Next: ILLUSTRATIVE EXPERIMENTS Up: DISCOVERING PREDICTABLE CLASSIFICATIONS (Neural Previous: PREDICTABILITY MINIMIZATION

# RELATION TO PREVIOUS WORK

Becker and Hinton (1989) solve symmetric problems (like the one of example 2, see section 1) by maximizing the mutual information between the outputs of and (IMAX). This corresponds to the notion of finding mutually predictable yet informative input transformations.

One variation of the IMAX approach assumes that and have single binary probabilistic output units. In another variation, and have single real-valued output units. The latter case, however, requires certain (not always realistic) Gaussian assumptions about the input and output signals (see also section 2.3 on Infomax).

In the case of vector-valued output representations, Zemel and Hinton (1991) again make simplifying Gaussian assumptions and maximize functions of the determinant of the -covariance matrices (MAX) of the output activations [Shannon, 1948] (see again section 2.3). MAX can remove only linear redundancy among the output units. (It should be mentioned, however, that with Zemel's and Hinton's approach the outputs may be non-linear functions of the inputs).

The nice thing about IMAX is that it expresses the goal of finding mutually predictable yet informative input transformations in a principled way (in terms of a single objective function). In contrast, our approach involves two separate objective functions that have to be combined using a relative weight factor. An interesting feature of our approach is that it conceptually separates two issues: (A) the desire for discriminating mappings from input to representation, and (B) the desire for mutually predictable representations. There are many different approaches (with mutual advantages and disadvantages) for satisfying (A). In the context of a given problem, the most appropriate alternative approach can be plugged into' our basic architecture.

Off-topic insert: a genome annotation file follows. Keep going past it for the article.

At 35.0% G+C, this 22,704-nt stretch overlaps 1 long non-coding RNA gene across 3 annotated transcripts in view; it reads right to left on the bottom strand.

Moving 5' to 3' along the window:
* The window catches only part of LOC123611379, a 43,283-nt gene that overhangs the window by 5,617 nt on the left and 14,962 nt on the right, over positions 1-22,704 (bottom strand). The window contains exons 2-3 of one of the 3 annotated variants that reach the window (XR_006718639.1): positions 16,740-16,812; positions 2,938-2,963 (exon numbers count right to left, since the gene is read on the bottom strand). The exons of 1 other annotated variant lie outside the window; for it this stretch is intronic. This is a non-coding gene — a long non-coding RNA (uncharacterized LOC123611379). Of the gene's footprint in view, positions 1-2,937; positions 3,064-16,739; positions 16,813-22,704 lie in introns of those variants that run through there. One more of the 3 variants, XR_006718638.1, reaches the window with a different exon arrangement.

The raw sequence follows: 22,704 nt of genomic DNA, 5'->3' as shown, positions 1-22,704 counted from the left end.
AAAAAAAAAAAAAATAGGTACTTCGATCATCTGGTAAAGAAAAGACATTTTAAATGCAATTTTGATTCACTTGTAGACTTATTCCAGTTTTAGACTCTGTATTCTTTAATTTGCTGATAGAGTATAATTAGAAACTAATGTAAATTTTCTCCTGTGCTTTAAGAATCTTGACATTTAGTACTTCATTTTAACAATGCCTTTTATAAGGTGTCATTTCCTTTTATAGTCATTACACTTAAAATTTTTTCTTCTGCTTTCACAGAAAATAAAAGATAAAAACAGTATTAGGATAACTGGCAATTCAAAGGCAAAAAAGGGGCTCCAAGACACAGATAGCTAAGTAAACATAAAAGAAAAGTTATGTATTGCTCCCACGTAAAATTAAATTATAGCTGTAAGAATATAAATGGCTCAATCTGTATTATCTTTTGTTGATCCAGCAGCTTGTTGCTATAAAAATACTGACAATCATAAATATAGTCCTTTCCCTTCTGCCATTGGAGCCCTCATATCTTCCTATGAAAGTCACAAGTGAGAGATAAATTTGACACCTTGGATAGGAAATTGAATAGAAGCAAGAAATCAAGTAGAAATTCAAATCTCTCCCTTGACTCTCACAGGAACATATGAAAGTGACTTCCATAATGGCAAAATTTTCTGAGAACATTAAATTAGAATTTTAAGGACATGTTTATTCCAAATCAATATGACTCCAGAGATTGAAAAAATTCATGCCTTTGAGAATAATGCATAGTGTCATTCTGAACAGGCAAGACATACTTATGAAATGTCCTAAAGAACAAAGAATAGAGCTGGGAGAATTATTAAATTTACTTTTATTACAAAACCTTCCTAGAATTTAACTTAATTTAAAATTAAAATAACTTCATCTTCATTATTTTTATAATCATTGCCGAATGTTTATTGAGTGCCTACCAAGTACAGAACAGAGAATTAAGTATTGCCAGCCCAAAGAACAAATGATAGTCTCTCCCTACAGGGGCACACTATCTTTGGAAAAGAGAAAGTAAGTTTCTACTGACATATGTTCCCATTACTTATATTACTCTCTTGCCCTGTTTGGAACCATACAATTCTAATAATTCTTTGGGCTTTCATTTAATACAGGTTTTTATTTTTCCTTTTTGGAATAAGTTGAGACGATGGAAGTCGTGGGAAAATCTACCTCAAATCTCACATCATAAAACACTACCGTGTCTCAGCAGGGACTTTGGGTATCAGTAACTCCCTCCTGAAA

Another difference between IMAX and our approach is that our approach does not only enforce mutual predictability but also equality of and . This does not at all affect the generality of the approach. Note that one could introduce additional predictor networks' - one for learning to predict from and another one for learning to predict from . Then one could design error functions enforcing mutual predictability (instead of using the essentially equivalent error function used in this paper). However, this would not increase the power of the approach but would only introduce unnecessary additional complexity. In fact, one advantage of our simple approach is that it makes it trivial to decide whether the outputs of both networks essentially represent the same thing.

The following section includes an experiment that compares IMAX to our approach.

Next: ILLUSTRATIVE EXPERIMENTS Up: DISCOVERING PREDICTABLE CLASSIFICATIONS (Neural Previous: PREDICTABILITY MINIMIZATION
Juergen Schmidhuber 2003-02-13